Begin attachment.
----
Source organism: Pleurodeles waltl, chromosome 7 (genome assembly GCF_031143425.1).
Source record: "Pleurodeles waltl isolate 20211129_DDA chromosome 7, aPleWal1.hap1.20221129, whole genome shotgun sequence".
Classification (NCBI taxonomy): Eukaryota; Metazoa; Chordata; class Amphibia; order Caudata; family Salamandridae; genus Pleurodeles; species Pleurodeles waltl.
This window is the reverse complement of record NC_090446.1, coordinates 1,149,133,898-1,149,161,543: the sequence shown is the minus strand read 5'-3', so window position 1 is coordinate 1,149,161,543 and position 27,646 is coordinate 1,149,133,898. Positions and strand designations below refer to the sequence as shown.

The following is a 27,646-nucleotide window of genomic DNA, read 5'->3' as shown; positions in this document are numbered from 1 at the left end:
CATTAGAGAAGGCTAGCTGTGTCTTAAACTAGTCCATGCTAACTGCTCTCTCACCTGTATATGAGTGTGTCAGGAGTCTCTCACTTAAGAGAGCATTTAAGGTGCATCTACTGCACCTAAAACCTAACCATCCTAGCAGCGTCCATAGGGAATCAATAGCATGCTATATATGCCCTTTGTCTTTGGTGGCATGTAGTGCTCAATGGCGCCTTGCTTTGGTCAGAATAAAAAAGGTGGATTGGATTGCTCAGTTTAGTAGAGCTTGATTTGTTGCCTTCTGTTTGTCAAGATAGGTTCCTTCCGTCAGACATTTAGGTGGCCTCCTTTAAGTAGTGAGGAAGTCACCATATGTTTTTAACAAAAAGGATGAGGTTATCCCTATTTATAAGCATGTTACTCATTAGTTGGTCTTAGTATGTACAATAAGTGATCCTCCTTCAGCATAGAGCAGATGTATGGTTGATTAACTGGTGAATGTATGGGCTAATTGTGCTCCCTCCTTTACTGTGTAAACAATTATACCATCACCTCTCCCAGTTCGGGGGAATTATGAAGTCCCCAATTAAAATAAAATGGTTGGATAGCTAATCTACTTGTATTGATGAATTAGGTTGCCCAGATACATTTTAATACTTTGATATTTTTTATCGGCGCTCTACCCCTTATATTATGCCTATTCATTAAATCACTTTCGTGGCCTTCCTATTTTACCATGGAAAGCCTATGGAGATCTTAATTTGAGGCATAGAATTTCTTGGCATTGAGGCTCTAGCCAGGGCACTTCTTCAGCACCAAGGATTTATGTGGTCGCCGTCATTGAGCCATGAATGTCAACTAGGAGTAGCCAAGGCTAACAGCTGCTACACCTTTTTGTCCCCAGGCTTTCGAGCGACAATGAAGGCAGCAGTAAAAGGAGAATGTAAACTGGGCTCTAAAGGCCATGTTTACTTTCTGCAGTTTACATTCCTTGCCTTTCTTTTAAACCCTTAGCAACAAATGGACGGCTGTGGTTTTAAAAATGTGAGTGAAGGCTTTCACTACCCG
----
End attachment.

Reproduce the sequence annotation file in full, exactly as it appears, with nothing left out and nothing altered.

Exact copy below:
Source organism: Pleurodeles waltl, chromosome 7 (genome assembly GCF_031143425.1).
Source record: "Pleurodeles waltl isolate 20211129_DDA chromosome 7, aPleWal1.hap1.20221129, whole genome shotgun sequence".
Classification (NCBI taxonomy): Eukaryota; Metazoa; Chordata; class Amphibia; order Caudata; family Salamandridae; genus Pleurodeles; species Pleurodeles waltl.
This window is the reverse complement of record NC_090446.1, coordinates 1,149,133,898-1,149,161,543: the sequence shown is the minus strand read 5'-3', so window position 1 is coordinate 1,149,161,543 and position 27,646 is coordinate 1,149,133,898. Positions and strand designations below refer to the sequence as shown.

The following is a 27,646-nucleotide window of genomic DNA, read 5'->3' as shown; positions in this document are numbered from 1 at the left end:
CATTAGAGAAGGCTAGCTGTGTCTTAAACTAGTCCATGCTAACTGCTCTCTCACCTGTATATGAGTGTGTCAGGAGTCTCTCACTTAAGAGAGCATTTAAGGTGCATCTACTGCACCTAAAACCTAACCATCCTAGCAGCGTCCATAGGGAATCAATAGCATGCTATATATGCCCTTTGTCTTTGGTGGCATGTAGTGCTCAATGGCGCCTTGCTTTGGTCAGAATAAAAAAGGTGGATTGGATTGCTCAGTTTAGTAGAGCTTGATTTGTTGCCTTCTGTTTGTCAAGATAGGTTCCTTCCGTCAGACATTTAGGTGGCCTCCTTTAAGTAGTGAGGAAGTCACCATATGTTTTTAACAAAAAGGATGAGGTTATCCCTATTTATAAGCATGTTACTCATTAGTTGGTCTTAGTATGTACAATAAGTGATCCTCCTTCAGCATAGAGCAGATGTATGGTTGATTAACTGGTGAATGTATGGGCTAATTGTGCTCCCTCCTTTACTGTGTAAACAATTATACCATCACCTCTCCCAGTTCGGGGGAATTATGAAGTCCCCAATTAAAATAAAATGGTTGGATAGCTAATCTACTTGTATTGATGAATTAGGTTGCCCAGATACATTTTAATACTTTGATATTTTTTATCGGCGCTCTACCCCTTATATTATGCCTATTCATTAAATCACTTTCGTGGCCTTCCTATTTTACCATGGAAAGCCTATGGAGATCTTAATTTGAGGCATAGAATTTCTTGGCATTGAGGCTCTAGCCAGGGCACTTCTTCAGCACCAAGGATTTATGTGGTCGCCGTCATTGAGCCATGAATGTCAACTAGGAGTAGCCAAGGCTAACAGCTGCTACACCTTTTTGTCCCCAGGCTTTCGAGCGACAATGAAGGCAGCAGTAAAAGGAGAATGTAAACTGGGCTCTAAAGGCCATGTTTACTTTCTGCAGTTTACATTCCTTGCCTTTCTTTTAAACCCTTAGCAACAAATGGACGGCTGTGGTTTTAAAAATGTGAGTGAAGGCTTTCACTACCCG